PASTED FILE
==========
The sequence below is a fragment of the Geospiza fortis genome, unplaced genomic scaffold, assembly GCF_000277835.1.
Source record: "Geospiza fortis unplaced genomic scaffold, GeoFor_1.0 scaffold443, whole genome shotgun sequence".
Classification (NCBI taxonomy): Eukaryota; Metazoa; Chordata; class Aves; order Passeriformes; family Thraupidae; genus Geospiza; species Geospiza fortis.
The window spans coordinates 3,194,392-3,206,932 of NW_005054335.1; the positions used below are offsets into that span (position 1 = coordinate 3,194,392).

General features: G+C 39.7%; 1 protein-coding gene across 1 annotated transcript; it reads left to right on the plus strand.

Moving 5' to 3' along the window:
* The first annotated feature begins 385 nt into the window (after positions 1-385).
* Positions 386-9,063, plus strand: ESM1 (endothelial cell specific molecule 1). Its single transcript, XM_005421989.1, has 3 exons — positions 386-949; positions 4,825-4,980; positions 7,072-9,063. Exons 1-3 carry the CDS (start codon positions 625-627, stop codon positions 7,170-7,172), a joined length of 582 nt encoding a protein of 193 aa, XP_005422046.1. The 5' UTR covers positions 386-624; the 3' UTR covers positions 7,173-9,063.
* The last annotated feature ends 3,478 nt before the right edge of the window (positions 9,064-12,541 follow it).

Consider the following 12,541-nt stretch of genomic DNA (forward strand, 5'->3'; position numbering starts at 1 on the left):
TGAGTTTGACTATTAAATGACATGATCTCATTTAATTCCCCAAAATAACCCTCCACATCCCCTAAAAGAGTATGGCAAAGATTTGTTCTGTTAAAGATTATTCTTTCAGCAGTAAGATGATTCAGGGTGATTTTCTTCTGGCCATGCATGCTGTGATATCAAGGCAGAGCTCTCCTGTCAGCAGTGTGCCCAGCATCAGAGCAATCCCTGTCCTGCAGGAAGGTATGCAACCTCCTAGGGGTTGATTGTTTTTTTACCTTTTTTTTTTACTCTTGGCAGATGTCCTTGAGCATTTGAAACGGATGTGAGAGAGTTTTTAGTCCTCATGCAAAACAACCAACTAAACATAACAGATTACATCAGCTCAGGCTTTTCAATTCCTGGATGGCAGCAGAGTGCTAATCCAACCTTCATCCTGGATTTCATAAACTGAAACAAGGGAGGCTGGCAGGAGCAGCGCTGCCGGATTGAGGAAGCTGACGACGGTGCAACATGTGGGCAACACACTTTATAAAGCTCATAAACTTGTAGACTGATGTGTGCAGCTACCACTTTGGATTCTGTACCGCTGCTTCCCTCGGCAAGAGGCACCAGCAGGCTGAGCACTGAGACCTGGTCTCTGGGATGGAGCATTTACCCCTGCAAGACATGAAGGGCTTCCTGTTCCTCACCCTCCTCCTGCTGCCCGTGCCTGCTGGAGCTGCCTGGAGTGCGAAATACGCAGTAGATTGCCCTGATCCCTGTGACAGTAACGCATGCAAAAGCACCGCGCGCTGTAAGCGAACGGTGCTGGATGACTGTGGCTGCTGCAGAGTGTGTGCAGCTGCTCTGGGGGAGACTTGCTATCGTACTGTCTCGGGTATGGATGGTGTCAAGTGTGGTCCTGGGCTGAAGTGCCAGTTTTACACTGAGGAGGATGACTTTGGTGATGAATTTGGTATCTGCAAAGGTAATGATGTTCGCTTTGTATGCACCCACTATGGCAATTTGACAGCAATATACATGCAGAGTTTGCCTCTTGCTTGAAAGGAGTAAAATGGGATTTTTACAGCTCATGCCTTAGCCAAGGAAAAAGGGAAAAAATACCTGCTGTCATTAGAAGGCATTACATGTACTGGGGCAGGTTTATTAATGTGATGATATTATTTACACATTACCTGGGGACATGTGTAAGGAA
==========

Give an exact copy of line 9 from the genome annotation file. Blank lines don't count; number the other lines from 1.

* The last annotated feature ends 3,478 nt before the right edge of the window (positions 9,064-12,541 follow it).